The aim of these two volumes is to bring together a representative selection of the writings of Edmund Leach (1910-1989), a brilliant and prolific anthropologist known not only in his field but to the educated public at large. Leach perceived anthropology as a vital and broadly based study of the human condition, encompassing methods and ideas from the natural sciences, the social sciences, and the humanities. His writings reflect the conviction that anthropology is of direct and practical importance to social policy and political debate. These two volumes present more than fifty items--many difficult to obtain and several never before published--displaying the considerable range of Leach's anthropological interests, the debates he provoked, and the issues he championed.
Volume 2 Culture and Human Nature
the changing focus of Leach's academic interests, away from a concern with politics, kinship, and social structure toward a structuralist analysis of myth and symbolism and an interest in Freudian psychology. These cogent and provocative pieces shed light on less well-known subjects of Leach's interest: material culture, art, and cross-cultural aesthetics; the body and the senses; race, ethnocentrism, and the origins of conflict and violence.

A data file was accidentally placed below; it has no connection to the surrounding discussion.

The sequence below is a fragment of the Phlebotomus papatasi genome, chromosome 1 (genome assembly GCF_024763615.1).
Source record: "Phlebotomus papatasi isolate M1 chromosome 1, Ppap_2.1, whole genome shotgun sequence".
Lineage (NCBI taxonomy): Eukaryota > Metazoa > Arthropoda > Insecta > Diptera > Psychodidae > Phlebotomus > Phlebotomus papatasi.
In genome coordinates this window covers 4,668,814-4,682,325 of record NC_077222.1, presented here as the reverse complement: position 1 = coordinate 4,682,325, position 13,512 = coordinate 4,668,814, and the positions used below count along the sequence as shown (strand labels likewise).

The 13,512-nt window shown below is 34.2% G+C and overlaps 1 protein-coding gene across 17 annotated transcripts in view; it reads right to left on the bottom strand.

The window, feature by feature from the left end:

Alongside such celebrated pieces as "Magical Hair," the volume also offers a group of Leach's popular writings and lectures, showing how he applied ideas developed in academic argument to wider public debate--about controversial court cases, current events, and issues ranging from children's fiction and education to urban planning. Whether addressing an issue as topical as the death of Winston Churchill or as theoretical as the philosophy of Lévi-Strauss, Leach unfailingly leads the reader on a thought-provoking journey.